Any successful long-term investment approach should follow a repeatable process. A traditional stock picker might have an implicit process starting perhaps with a valuation model, personal interpretation of the current economic climate, and the stage of the economic cycle. Ultimately, stock selection might be a result of whether the investor “likes or dislikes” a particular stock based on the above information – supplemented by their experience, applying soft skills and judgement in personal meetings with management.
Our team’s systematic process, used for the Jupiter Merian fund range, is in many ways similar, with a solid traditional stock picking approach. One can think of it as a “divide and conquer” method to the traditional approach, where each individual step has been first tested for validity and subsequently coded into rules that are systematically followed by the investment team to construct portfolios. There are, however, some important differences between our systematic approach and traditional investing.
No decisions made ‘on the fly’
One of the key fundamental differences is that all criteria in our systematic approach have been decided before the stock picking takes place. No decisions are made “on the fly” and it is therefore a very dispassionate process. All rules are based on solid economic rationale and tested for validity before being put into practice. Once included in the model they are strictly followed, and although our team enhance the model itself, gradually over time, there is no ad hoc ‘tweaking’ of the individual stock picks. In fact, some of the model’s stock picking criteria are specifically designed to take advantage of a typical investor’s behavioural biases (as evidenced in academic literature), such as mispricing’s that occur due to investors’ acting emotionally and often responding sub-optimally to market events.
In our systematic approach every stock pick can be traced back to the underlying reasons/criteria for choosing that stock. Also, when that stock out/under -performs in the future we can attribute the performance to all the criteria that were set out before the stock was picked, as can be seen in the example of Sulzer below, in which its stock price chart is shown along with how our model viewed the stock on various criteria over time. This is why we often refer to our process as a “glass box” as there is full transparency throughout the process, ranging from why exactly a stock has been picked to attributing the performance ex post.
Example : SULZER
Source: Jupiter. Company examples are for illustrative purposes only and are not a recommendation to buy or sell.
How are the systematic investment criteria established?
Each of our investment criterion or rules starts with the basic yet nontrivial question: “Why should this criterion forecast future stock price movement?”. It is for example not sufficient for a stock to be cheap. A stock can be cheap due to mispricing i.e. the market incorrectly pricing the stock – perhaps due to friction in price discovery process. Alternatively, a stock could be “cheap for a reason” and yet holding such a stock might still be rewarded by a risk premium, a reward for holding a risky stock. In most cases the return to value (a systematic approach to buying cheap and selling expensive stocks) is a combination of both above schools of thought.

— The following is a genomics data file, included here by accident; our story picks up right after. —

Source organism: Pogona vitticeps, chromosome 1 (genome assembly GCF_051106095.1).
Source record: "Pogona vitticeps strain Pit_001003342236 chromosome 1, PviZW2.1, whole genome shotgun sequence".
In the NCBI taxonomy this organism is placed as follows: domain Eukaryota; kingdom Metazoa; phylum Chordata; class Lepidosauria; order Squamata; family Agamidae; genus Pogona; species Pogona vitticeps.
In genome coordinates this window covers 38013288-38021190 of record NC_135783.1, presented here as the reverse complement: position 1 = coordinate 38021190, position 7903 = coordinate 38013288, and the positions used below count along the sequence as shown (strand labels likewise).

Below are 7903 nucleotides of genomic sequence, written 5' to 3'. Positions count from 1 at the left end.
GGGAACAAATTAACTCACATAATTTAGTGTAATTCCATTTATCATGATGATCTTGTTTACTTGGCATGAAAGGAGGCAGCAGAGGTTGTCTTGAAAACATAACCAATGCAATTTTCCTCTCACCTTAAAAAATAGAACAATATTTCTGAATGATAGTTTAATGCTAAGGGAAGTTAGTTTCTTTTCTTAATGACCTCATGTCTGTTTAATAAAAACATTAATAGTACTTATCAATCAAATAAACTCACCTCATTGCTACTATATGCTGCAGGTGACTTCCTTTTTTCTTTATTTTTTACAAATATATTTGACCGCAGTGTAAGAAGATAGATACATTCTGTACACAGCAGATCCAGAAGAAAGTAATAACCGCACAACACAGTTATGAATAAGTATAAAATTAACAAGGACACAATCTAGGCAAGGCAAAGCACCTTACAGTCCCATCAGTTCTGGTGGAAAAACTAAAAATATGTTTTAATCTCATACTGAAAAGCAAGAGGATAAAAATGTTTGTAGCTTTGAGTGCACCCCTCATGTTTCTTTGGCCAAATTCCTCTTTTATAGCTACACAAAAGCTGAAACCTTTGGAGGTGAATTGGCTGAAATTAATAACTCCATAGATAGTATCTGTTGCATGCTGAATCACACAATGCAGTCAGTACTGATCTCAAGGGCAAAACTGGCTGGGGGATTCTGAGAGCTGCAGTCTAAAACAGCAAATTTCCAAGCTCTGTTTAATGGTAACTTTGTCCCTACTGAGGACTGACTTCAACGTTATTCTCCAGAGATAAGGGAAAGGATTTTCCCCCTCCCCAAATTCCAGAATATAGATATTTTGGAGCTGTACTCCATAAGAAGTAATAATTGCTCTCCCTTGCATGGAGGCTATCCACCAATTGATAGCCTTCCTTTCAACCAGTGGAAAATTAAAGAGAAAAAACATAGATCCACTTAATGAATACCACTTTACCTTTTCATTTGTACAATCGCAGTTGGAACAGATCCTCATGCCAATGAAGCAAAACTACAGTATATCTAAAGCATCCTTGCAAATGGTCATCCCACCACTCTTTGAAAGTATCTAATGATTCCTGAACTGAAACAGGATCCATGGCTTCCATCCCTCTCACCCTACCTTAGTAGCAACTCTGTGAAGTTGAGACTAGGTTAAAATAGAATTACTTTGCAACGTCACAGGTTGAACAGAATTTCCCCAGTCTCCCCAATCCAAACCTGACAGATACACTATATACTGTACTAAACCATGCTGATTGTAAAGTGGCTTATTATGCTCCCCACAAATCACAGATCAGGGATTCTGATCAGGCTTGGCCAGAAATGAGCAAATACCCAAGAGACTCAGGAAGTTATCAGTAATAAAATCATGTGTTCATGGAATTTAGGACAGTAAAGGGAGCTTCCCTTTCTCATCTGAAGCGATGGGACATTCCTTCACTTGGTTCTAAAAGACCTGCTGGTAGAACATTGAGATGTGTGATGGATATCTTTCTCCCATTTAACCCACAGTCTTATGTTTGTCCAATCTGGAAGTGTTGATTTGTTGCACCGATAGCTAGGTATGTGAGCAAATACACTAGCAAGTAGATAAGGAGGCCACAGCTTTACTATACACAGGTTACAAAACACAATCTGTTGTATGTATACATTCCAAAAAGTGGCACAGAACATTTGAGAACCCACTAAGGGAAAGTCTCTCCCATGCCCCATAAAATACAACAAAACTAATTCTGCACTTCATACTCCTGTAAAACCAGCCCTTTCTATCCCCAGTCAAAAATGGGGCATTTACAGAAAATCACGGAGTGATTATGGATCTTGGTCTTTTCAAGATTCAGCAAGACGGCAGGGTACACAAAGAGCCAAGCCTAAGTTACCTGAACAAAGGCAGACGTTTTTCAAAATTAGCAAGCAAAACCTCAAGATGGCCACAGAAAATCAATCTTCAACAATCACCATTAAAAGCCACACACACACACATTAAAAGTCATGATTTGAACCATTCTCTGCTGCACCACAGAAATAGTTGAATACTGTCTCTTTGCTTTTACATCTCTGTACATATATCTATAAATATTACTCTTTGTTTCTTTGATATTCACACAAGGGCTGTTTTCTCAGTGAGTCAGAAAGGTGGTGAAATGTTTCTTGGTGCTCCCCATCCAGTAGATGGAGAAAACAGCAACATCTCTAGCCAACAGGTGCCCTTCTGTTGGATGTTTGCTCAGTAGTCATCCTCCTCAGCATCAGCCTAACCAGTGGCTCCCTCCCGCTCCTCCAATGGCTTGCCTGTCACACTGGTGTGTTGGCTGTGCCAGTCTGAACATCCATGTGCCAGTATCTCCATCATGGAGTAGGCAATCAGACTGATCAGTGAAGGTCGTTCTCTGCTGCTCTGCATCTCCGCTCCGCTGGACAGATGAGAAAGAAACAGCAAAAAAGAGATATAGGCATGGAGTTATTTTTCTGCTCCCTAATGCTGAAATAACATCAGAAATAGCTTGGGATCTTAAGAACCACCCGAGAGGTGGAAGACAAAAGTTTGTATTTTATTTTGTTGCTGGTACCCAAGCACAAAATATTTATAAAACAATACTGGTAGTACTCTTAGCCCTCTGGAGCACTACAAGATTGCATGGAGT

To find a satisfying answer to the ‘why?’ question above, our team applies scientific techniques and results from economics and statistics. When we design the rules, for example about which stocks will be classed as cheap and which as expensive, all this information is considered. Such an approach is applied to all stock selection criteria in the systematic investment process, including Dynamic valuation, Sustainable growth, Sentiment, Company management and Market dynamics. In fact, this philosophy is applied across all dimensions of the investment process from stock picking, understanding the time variation of stock picking criteria to portfolio construction and risk management.
Our systematic approach uses multiple criteria and usually stocks that are selected for the portfolios score well on more than one of them. Each criterion would have gone through a similar rigorous research process before it is incorporated into the overall model.
Source: Jupiter. For illustrative purposes only.
Treating triumph and disaster the same
Significant time and effort is put into researching, developing and enhancing new rules and criteria, with a wide variety of known and potential scenarios tested and simulated. The philosophy of our team is to be proactive and to try to answer all questions through rigorous research ahead of time, rather than reacting to current events that can cause panic. Through the lens of a specific moment in time even moderate market events can appear catastrophic – at such times humans tend to overreact, yet a dispassionate model can (to paraphrase Kipling) ‘treat triumph and disaster the same’. This is where the trust in a diligent systematic approach, refined over time, can bear fruit, offering human investing with computer help.
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